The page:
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my band totally changed, thought on this

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snakebyte90
(@snakebyte90)
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Joined: 18 years ago
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Topic starter  

the members of band just totally changed in a matter of days.

I used to play with this guy who just played drums and it was cool, but he never had time to practice because of his job.

So I found a different drummer to potentially gig with. I had a second guitarist to trade leads with and a bass player lined up who were in a different band but wanted out. Then the "manager" of this band (I say "manager" because they aren't reallly doing gigs for much pay) got wind and was pretty pissed at me.

However, I did find another bass player, so I am to a 3 piece. I think we'll do okay, we should be ready to gig in the local bar in about 2 weeks maybe 1. we are each making a list of songs we want to play/cover. and the bassist has some good ideas for lines.

I guess I just want to know what you guys think and any tips for starting gigs. We do blues and classic covers, stuff like that.

I got a heil you don't! nuyah nuyah!


   
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Wes Inman
(@wes-inman)
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Joined: 19 years ago
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snakebyte90

Do you want advice on how to get gigs, or how to play gigs?

To get a gig, make a recording of your groups 3 or 4 best songs. Go into a club when it's not too busy and talk to the owner. It's good to have a little brochure or flyer as well. It should have a good photo of the band, a brief little bio on each member, a songlist, and phone numbers or e-mails so you can be contacted. Ask the owner when the next available slot is. No matter what date he gives you, say "We'll take it!". I have gotten many gigs like this. Be very positive and believe in yourself. Be fun.

Another way to get gigs is go down and play at an Open Mic. If you do a good job and the owner likes you, then talk to him or her about a paying gig. This works well too.

To play a gig;

1) Get there early. This gives you time to carefully set up and do a soundcheck. Owner's love this. There is nothing worse for an owner to have a packed house, have it be 15 minutes to show-time and still no band. So, the earlier the better. You never know, you may have to run out and buy a new battery for your pedal (that's happened to me before).

2) Have a set-list and stick to it. I have seen bands have a two or three minute discussion between songs trying to decide what to play next. That is very unprofessional.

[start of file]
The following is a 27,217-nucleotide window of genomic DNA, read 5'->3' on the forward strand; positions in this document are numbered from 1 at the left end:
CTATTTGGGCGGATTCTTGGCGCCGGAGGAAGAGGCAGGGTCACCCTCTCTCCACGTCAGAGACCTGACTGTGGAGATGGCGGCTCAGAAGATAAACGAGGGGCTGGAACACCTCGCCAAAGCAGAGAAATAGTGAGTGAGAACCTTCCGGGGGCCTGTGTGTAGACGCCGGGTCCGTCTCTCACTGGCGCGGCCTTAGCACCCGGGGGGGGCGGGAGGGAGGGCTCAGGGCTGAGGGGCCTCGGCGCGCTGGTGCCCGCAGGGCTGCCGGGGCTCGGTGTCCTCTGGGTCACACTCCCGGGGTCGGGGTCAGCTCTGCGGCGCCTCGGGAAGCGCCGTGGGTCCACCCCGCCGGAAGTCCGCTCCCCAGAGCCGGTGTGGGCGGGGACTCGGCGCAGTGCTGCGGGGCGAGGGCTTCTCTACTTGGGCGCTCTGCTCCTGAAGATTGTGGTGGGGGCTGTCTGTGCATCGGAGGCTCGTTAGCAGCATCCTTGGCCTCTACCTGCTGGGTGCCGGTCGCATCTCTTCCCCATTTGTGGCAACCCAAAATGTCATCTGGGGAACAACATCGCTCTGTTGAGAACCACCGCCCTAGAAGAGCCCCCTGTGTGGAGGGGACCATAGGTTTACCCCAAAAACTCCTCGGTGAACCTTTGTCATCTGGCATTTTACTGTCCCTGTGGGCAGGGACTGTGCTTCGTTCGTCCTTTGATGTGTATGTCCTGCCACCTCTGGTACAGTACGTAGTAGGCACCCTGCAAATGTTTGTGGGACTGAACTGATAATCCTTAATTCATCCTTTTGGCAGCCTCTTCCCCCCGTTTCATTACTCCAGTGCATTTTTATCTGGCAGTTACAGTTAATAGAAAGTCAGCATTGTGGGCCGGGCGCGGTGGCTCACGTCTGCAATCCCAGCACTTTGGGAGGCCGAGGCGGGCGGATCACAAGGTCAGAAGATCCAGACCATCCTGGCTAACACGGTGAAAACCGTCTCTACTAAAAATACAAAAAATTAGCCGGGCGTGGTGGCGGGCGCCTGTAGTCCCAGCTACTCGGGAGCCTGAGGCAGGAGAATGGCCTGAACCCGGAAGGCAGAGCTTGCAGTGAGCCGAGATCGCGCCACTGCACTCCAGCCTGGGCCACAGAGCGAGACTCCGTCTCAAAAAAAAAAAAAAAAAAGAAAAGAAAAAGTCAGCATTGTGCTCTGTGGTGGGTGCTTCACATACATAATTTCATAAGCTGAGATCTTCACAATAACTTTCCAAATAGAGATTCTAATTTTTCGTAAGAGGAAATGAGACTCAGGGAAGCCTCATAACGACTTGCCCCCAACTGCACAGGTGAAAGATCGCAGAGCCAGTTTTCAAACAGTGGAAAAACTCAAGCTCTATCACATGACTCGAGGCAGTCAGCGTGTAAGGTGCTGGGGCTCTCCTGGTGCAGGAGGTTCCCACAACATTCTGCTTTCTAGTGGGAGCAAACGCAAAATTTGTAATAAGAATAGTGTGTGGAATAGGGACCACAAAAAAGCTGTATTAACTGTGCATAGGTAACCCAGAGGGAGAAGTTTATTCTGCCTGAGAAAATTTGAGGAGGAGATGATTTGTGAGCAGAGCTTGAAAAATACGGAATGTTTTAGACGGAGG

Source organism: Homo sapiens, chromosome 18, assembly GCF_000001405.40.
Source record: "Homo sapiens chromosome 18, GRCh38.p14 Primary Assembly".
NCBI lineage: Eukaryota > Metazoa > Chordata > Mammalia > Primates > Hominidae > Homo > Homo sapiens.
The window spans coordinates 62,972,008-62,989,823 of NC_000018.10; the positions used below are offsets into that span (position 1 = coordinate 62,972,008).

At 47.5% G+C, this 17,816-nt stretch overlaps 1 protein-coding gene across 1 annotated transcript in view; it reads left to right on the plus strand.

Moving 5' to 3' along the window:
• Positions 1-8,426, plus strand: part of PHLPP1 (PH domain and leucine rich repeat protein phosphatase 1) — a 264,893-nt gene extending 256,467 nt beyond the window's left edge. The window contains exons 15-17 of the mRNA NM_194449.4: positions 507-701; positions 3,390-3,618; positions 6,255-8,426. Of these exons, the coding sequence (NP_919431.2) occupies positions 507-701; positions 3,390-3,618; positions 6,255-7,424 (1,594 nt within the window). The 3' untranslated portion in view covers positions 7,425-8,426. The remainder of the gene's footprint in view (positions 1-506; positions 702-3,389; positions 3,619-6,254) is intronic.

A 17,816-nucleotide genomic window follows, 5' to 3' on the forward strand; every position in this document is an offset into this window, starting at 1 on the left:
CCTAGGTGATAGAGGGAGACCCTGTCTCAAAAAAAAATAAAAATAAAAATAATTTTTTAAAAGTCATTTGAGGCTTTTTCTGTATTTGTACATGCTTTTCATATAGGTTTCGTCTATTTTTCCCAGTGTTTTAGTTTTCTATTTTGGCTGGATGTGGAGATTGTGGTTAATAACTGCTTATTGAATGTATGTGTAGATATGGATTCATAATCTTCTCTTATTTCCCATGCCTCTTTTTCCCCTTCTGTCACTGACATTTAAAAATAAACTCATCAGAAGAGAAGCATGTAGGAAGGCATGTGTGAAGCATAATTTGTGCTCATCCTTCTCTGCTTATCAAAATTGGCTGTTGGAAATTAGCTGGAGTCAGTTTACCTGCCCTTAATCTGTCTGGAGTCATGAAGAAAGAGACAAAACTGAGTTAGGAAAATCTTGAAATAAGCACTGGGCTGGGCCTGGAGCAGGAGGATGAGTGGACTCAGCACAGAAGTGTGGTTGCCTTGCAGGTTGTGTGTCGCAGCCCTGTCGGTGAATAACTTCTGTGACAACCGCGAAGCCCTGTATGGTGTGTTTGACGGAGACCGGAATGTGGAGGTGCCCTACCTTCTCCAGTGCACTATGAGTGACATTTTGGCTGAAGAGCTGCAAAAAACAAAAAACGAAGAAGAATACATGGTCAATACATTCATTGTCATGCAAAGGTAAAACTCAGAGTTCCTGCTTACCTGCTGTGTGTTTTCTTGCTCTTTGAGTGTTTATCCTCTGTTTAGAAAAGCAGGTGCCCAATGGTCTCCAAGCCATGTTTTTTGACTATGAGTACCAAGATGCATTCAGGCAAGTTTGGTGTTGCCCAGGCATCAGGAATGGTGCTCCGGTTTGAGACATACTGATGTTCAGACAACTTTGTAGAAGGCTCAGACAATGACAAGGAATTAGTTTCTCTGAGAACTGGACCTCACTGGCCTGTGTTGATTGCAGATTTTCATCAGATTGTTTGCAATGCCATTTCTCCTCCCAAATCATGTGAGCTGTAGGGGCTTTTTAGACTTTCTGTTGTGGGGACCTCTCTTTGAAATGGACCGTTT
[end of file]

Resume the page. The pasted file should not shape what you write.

3)Don't noodle between songs. When a song is over the whole band should be quiet. Take your time, make sure everyone is ready for the next song (sometimes a drummer might have to adjust his gear). When everybody is ready, do a count and start the next song.

4) Don't party. You will not play well if you do.

5) Be prepared time wise. How long do you have to play? Two hours? And you only have ten songs? Well, then sometimes you have to slow the pace a little. Stretch a song out. Play an extended solo. Don't rush.

6) Don't play too loud. OK, you've got a 50,000 Watt amp. But remember, the human ear can only take so much. If you are too loud people will leave. The owner might even unplug you. No kidding. It is not volume that makes the song IT IS THE GROOVE. So be tight. (That means rehearse).

7)Be polite and courteous.

8) Bring extra strings, batteries, cords, etc.....

9) Don't take yourselves too seriously. Relax. Have fun. The crowd will pick up on your feelings. If you are having fun, they will too.

If you know something better than Rock and Roll, I'd like to hear it - Jerry Lee Lewis


   
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Taso
 Taso
(@taso)
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I like how the 8 came up as a smiley face.

Good list of stuff, useful to all of us.

http://taso.dmusic.com/music/


   
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snakebyte90
(@snakebyte90)
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Joined: 18 years ago
Posts: 16
Topic starter  

I kind of wanted advice for getting them, and any tips or stories people had when they first started out.

I have a bar owner that wants 3 nights a week of music and he has an all age club too, I just told him a had a 3 piece blues style and he was happy enough to let me give it a go when I was ready. There is not much live music from locally where I live.

I got a heil you don't! nuyah nuyah!


   
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97reb
(@97reb)